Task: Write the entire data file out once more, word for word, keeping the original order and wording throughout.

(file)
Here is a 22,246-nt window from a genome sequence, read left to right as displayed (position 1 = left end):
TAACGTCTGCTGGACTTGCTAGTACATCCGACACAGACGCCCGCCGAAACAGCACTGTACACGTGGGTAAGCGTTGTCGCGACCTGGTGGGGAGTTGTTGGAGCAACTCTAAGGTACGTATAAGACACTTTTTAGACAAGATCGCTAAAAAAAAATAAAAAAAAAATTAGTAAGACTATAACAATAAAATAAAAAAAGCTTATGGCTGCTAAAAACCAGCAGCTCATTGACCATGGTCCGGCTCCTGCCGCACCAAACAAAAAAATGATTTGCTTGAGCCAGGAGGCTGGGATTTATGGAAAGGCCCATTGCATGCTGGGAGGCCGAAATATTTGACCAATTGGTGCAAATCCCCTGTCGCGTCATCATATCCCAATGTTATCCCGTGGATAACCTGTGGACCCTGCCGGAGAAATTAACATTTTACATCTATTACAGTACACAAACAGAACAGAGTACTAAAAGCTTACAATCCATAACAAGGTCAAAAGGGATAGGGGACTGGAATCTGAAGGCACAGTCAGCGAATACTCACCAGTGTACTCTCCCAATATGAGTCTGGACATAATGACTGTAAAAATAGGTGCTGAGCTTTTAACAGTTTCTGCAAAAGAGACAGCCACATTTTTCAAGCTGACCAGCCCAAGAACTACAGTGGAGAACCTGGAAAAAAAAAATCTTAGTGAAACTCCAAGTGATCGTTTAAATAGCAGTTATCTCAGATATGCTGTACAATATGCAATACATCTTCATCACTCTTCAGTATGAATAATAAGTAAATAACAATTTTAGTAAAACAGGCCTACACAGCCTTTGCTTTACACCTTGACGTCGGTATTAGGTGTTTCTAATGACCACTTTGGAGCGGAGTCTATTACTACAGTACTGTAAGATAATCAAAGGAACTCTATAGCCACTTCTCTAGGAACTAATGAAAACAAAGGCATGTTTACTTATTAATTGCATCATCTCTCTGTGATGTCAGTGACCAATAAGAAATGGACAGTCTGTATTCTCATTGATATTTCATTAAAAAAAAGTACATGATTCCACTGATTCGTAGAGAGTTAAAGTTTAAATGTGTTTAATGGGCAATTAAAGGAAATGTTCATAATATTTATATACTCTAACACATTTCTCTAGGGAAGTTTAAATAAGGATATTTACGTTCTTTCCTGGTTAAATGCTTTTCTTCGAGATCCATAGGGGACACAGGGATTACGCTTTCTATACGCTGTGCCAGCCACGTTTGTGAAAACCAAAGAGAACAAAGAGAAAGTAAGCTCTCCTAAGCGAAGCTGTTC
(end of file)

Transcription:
Here is a 22,246-nt window from a genome sequence, read left to right as displayed (position 1 = left end):
TAACGTCTGCTGGACTTGCTAGTACATCCGACACAGACGCCCGCCGAAACAGCACTGTACACGTGGGTAAGCGTTGTCGCGACCTGGTGGGGAGTTGTTGGAGCAACTCTAAGGTACGTATAAGACACTTTTTAGACAAGATCGCTAAAAAAAAATAAAAAAAAAATTAGTAAGACTATAACAATAAAATAAAAAAAGCTTATGGCTGCTAAAAACCAGCAGCTCATTGACCATGGTCCGGCTCCTGCCGCACCAAACAAAAAAATGATTTGCTTGAGCCAGGAGGCTGGGATTTATGGAAAGGCCCATTGCATGCTGGGAGGCCGAAATATTTGACCAATTGGTGCAAATCCCCTGTCGCGTCATCATATCCCAATGTTATCCCGTGGATAACCTGTGGACCCTGCCGGAGAAATTAACATTTTACATCTATTACAGTACACAAACAGAACAGAGTACTAAAAGCTTACAATCCATAACAAGGTCAAAAGGGATAGGGGACTGGAATCTGAAGGCACAGTCAGCGAATACTCACCAGTGTACTCTCCCAATATGAGTCTGGACATAATGACTGTAAAAATAGGTGCTGAGCTTTTAACAGTTTCTGCAAAAGAGACAGCCACATTTTTCAAGCTGACCAGCCCAAGAACTACAGTGGAGAACCTGGAAAAAAAAAATCTTAGTGAAACTCCAAGTGATCGTTTAAATAGCAGTTATCTCAGATATGCTGTACAATATGCAATACATCTTCATCACTCTTCAGTATGAATAATAAGTAAATAACAATTTTAGTAAAACAGGCCTACACAGCCTTTGCTTTACACCTTGACGTCGGTATTAGGTGTTTCTAATGACCACTTTGGAGCGGAGTCTATTACTACAGTACTGTAAGATAATCAAAGGAACTCTATAGCCACTTCTCTAGGAACTAATGAAAACAAAGGCATGTTTACTTATTAATTGCATCATCTCTCTGTGATGTCAGTGACCAATAAGAAATGGACAGTCTGTATTCTCATTGATATTTCATTAAAAAAAAGTACATGATTCCACTGATTCGTAGAGAGTTAAAGTTTAAATGTGTTTAATGGGCAATTAAAGGAAATGTTCATAATATTTATATACTCTAACACATTTCTCTAGGGAAGTTTAAATAAGGATATTTACGTTCTTTCCTGGTTAAATGCTTTTCTTCGAGATCCATAGGGGACACAGGGATTACGCTTTCTATACGCTGTGCCAGCCACGTTTGTGAAAACCAAAGAGAACAAAGAGAAAGTAAGCTCTCCTAAGCGAAGCTGTTC